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pin (one) down
1. Literally, to use one's body weight to hold someone down on the ground. My older brother always used to pin me down and pinch my arms when we were kids.
2. By extension, to try to force someone into a position where must commit to a single, precise answer or piece of information. The president never let reporters question him long enough for them to pin him down on any issue they brought up. It may seem dishonest, but it's important not to get pinned down on a topic that could hurt the company.
pin (something) down
1. Literally, to use pins, nails, tacks, etc., to secure or affix something (to something else). Remember to pin the tarp down, or it will get blown away when the storm hits! Let me just pin down this pattern onto the mannequin so I can remember the design in the morning.
2. To specify something; to establish or determine something concretely. I'd like to pin down the dates we want to fly so I can start looking at ticket prices. I think we've pinned down the cause of the electrical failures. It seems like you're struggling to pin down what your essay really trying to say.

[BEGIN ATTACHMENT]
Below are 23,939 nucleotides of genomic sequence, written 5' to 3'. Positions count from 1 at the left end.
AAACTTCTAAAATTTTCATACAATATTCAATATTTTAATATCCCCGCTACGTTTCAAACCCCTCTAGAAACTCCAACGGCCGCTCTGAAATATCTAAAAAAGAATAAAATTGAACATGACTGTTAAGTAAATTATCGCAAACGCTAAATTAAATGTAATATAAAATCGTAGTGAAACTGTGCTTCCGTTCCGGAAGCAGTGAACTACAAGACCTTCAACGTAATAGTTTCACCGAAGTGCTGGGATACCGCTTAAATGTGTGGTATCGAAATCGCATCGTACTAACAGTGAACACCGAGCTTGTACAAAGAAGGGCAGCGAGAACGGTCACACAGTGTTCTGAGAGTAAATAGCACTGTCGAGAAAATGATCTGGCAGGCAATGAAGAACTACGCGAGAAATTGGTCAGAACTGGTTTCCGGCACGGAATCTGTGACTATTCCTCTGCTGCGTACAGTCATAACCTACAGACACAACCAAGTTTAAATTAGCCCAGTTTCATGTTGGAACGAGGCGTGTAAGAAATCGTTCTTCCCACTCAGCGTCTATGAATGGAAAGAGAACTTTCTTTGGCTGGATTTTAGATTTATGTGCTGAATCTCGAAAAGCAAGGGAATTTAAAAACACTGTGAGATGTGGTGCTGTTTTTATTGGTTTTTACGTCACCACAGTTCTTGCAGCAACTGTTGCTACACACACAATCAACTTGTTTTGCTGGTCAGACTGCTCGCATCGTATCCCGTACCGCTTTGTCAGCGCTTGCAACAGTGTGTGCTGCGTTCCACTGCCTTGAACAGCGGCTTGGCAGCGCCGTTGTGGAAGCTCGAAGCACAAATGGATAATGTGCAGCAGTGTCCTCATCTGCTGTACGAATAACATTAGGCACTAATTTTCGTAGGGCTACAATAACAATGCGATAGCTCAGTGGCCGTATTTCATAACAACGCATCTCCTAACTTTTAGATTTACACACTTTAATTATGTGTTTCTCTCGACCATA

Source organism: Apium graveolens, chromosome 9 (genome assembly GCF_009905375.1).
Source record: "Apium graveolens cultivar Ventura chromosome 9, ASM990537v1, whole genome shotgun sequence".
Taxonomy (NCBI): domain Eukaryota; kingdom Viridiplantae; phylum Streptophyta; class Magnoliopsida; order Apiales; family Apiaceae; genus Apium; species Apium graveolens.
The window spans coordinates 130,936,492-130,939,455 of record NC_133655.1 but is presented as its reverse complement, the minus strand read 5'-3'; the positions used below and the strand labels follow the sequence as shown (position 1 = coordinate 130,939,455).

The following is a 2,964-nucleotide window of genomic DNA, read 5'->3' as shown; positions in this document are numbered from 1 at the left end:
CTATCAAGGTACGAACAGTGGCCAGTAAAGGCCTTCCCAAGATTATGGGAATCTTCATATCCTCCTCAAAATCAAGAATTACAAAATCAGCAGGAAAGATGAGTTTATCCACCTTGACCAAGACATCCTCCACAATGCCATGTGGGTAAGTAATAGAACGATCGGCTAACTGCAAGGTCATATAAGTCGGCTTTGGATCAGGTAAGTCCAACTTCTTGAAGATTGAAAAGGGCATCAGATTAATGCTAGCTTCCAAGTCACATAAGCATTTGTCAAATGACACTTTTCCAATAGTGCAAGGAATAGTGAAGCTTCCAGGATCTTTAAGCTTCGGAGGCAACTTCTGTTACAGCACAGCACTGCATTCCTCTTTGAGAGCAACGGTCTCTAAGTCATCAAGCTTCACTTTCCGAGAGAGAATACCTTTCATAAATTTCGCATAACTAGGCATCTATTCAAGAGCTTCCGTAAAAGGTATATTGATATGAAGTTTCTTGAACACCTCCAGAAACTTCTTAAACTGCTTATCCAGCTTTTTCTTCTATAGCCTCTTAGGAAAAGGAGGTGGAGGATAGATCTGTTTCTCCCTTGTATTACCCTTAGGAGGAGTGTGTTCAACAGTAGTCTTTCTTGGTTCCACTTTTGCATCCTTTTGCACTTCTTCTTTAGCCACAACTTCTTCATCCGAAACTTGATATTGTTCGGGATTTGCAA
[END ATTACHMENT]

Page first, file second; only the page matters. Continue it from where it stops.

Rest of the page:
pin someone down (on something)and nail someone down* (on something)
Fig. to demand and receive a firm answer from someone to some question. (Alludes to shifting from answer to answer; commit to one answer or another.) I tried to pin him down on a time and place, but he was very evasive. Don't try to pin down the mayor on anything! I want to nail her down on a meeting time.
pin something downand nail something down
1. Lit to attach or affix something with nails or pins. Pin the pattern down temporarily. Nail down this piece of flooring every 12 inches.
2. Fig. to determine or fix something, such as a date, an agreement, an amount of money, a decision, etc. It will be ready sometime next month. I can't pin the date down just yet, however. I can't pin down the exact date just now.
1. Fix or establish clearly, as in The firefighters finally were able to pin down the source of the odor. [Mid-1900s]
2. Force someone to give precise information or opinions, as in The reporter pinned down the governor on the issue of conservation measures. [c. 1700]
1. To secure or fasten something using a pin or pins: The tailor pinned down the patch before sewing it on. I pinned my tie down to stop it from flapping in the wind.
2. To render someone or something immobile by or as if by holding down: We pinned down the tarp with four heavy rocks. They pinned me down on the table while the doctor removed the bullet from my leg. The platoon was pinned down by heavy machine-gun fire.
3. To establish something clearly: Doctors finally pinned down the cause of the disease. I had a strange feeling about the old house, but I couldn't pin it down.
4. To compel someone to give firm opinions or precise information: The reporter pinned the governor down on the issue of raising taxes. The newspaper tried to pin down the candidates on their positions regarding capital punishment.